Super Bowl LVI Win Sharpens Matthew Stafford’s Hall of Fame Chances

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Matthew Stafford

Matthew Stafford
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I know you probably read the headline and already took to Twitter to mock me for my recency bias, but I don’t think it’s that far-fetched anymore. Stafford has always been one of the most statistically gifted quarterbacks in the NFL. However, the blow to him was always his inability to win. Now, in his first year away from Detroit, he wins a Super Bowl. That confirms the rest of his career.

Yes, he has a career loss record (86-95-1), but there’s been a huge push recently to stop calling wins and losses a quarterback stat. If people really believe that, and trust me, a lot of people believe that, how can Stafford be skipped? The man is the fastest quarterback to ever reach 20,000 passing yards. He is the fastest to ever reach 30,000 meters, and wouldn’t you know that? He is the fastest to ever reach 40,000 meters. In fact, Stafford needs just five extra yards in a regular season game to reach 50,000 career yards. Yes, he will also be the fastest ever to do that, after 183 games.

Sure, a lot of those yards came because he lagged so much in games, but he’s also one of the best ever at collecting those late-game yards to help his team come back to win games. Since he entered the league, no quarterback has had more fourth-quarter comebacks than Stafford. And he led the league in that category in 2014 and 2016. He led the league three times in game-winning drives: 2014, 2016, 2017. For all the talk about Tom Brady’s clutch factor, that’s a big reason why he’s the best quarterback in the world. always Stafford is often overlooked for being on one of the worst teams in the NFL. Only this postseason, Stafford had three game-winning drives. He had two comebacks in the fourth quarter, beating Tom Brady. Yes, it’s only one postseason, but it’s also his first year in a capable system. Give the man a break!

Let’s compare Stafford’s career with some Canton quarterbacks who have never won a Super Bowl. I’m talking about Dan Marino, Dan Fouts, Philip Rivers (probably) and Jim Kelly.

Of this five men, Stafford is second in completion percentage, first in yards per game, first in touchdowns per game, and tied for first in interceptions per game. He leads everyone bagged by game. He leads everyone in career-rushing yards and rushing touchdowns (I know that doesn’t matter, but it’s still fun), and most importantly, he has a Super Bowl ring. No one else on that list has one.

These are all Hall of Famers, or soon Hall of Famers (yes, Rivers is a Hall of Famer; fight me), and statistically, Stafford surpasses them all. As long as he can play for a few more years, he’ll probably pass them all in career fields and touchdowns as well. He is already second in career yards and third in career touchdowns against everyone on this list. The only stat in which Stafford falls behind is wins.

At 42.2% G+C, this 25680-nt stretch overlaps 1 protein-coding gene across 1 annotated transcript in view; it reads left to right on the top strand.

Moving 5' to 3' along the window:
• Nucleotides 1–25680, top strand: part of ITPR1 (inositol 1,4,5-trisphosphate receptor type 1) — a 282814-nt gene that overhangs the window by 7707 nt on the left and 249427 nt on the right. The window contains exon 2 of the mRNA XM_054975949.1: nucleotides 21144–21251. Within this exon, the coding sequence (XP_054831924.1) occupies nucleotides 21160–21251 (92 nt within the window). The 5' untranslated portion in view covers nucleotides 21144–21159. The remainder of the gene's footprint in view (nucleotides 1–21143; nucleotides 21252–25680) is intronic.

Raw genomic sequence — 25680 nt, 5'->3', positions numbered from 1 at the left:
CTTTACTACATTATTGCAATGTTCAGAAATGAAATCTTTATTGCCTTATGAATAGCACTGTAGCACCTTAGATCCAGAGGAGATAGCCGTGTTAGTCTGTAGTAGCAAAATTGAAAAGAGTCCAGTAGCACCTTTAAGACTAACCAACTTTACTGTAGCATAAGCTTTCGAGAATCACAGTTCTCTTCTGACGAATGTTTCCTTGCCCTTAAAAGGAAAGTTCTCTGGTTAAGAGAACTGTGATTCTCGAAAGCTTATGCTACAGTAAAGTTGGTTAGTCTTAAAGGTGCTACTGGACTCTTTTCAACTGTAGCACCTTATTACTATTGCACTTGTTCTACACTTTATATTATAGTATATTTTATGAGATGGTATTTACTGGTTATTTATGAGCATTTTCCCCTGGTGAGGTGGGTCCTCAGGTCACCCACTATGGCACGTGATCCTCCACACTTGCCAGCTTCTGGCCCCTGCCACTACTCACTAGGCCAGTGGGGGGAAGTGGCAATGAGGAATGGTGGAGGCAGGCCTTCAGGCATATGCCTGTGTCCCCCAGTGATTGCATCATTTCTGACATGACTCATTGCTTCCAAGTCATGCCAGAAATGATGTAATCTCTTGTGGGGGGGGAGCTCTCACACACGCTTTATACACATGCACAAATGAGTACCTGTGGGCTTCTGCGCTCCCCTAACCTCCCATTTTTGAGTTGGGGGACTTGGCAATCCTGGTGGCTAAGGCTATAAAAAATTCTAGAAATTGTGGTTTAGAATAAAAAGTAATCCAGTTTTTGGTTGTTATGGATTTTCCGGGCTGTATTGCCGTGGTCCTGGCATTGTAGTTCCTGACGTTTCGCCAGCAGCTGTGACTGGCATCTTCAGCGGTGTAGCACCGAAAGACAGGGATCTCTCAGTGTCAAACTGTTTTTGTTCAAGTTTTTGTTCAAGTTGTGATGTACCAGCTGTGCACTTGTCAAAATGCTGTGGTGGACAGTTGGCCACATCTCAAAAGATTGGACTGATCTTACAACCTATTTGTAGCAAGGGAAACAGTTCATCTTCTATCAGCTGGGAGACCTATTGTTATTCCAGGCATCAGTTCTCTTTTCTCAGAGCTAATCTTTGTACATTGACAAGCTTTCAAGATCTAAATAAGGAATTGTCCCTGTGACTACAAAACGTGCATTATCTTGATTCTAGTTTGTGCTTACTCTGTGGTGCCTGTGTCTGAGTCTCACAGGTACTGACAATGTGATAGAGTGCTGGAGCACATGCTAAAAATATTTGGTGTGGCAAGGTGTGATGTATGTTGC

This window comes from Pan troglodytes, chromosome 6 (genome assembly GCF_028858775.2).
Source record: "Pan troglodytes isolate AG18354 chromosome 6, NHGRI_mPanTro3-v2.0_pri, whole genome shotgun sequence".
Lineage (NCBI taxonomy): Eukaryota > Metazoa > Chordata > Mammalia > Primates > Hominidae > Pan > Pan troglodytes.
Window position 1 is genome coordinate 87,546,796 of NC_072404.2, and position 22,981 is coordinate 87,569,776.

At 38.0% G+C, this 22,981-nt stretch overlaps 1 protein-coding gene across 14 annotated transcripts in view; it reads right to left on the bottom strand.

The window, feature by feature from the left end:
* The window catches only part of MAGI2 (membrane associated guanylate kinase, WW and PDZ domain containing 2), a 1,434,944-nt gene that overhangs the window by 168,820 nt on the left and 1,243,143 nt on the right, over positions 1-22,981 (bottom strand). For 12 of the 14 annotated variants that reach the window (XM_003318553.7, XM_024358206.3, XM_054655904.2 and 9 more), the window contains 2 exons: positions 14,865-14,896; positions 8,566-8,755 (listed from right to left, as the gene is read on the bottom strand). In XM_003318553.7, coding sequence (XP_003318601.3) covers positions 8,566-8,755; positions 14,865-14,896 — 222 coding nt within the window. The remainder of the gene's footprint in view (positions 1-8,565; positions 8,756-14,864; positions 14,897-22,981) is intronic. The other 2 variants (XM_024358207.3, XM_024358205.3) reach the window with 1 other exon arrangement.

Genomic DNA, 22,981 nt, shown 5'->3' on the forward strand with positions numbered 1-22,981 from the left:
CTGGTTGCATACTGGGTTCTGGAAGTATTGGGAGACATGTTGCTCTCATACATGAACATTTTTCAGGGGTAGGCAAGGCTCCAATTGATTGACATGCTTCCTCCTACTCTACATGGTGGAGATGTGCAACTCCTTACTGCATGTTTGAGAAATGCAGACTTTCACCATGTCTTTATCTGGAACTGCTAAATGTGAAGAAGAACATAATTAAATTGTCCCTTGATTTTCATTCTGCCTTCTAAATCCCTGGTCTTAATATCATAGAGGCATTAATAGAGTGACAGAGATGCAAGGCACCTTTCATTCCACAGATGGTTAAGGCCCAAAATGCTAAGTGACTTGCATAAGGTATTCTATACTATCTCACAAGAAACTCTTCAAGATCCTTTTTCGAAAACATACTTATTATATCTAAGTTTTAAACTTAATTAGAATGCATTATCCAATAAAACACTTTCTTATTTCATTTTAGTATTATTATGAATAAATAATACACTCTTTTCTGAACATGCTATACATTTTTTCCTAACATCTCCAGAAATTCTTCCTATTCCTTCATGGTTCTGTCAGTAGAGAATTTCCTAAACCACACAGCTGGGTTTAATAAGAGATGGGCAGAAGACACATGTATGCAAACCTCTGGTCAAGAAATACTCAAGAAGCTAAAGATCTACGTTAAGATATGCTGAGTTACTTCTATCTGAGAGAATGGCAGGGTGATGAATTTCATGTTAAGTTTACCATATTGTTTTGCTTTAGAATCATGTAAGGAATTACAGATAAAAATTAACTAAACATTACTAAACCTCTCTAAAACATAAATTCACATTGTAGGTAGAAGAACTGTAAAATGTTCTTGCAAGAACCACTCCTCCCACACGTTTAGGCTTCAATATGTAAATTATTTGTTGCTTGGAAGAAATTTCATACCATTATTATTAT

Are we really going to ban a man who was in a miserable situation for over a decade from the Hall of Fame because he was inducted there? That doesn’t seem right. Of course, he could have refused to re-sign with the Lions or forced himself out of Detroit, but it’s arguable that Stafford’s resilience and willingness to stay in Detroit through thick and thin, even as the Lions’ ineptitude as an organization are ruined. is. his career reputation, is more admirable — or dare I say Hall of Fame-worthy — than making your way to a good position and making it to the playoffs time and again.

Keep in mind that with Sunday’s Super Bowl win, Stafford officially has a better post-season win rate (.571) than Aaron Rodgers (.524) and as many rings. I’m not saying Stafford is better than Rodgers because that would be ridiculous. But his career accolades match some of the best ever in so many ways. The only, and I mean ONLY, that holding Stafford back is the regular season win percentage.

But even that poor track record of his can be viewed somewhat positively if you squint and tilt your head. Since 2009, the Lions have the fourth worst win rate in the NFL (.397). Only Jacksonville, Cleveland and Washington have worse records. From 2000 to 2008, however, the Lions had the worst win rate in the NFL (.278) — nearly 80 points lower than the next team: the Houston Texans (.357), and they were an expansion franchise that decade. Stafford pulled that team out of the gutter and took that pathetic franchise to the playoffs in just his third year, while recovering from a shoulder injury that forced him 13 games the year before. Stafford is tougher than a $2 steak.

Stafford was always one of the most gifted quarterbacks in the league, and although he was never elite, he was always consistent. That’s the same argument every Rivers fan makes for their Hall-of-Fame case. Well, guess what? Stafford has 38 games in his hands at Rivers and I can almost guarantee he will pass Rivers in almost every category in that time. Even then, Stafford still has a few good seasons in his tank.

Stafford is a great talent, a great story, and now he is a champion. And no one can take that away from him, no matter how many times they call his career win-loss record. So enjoy your victory round, Mr. Stafford. You deserve to prove all your haters wrong.

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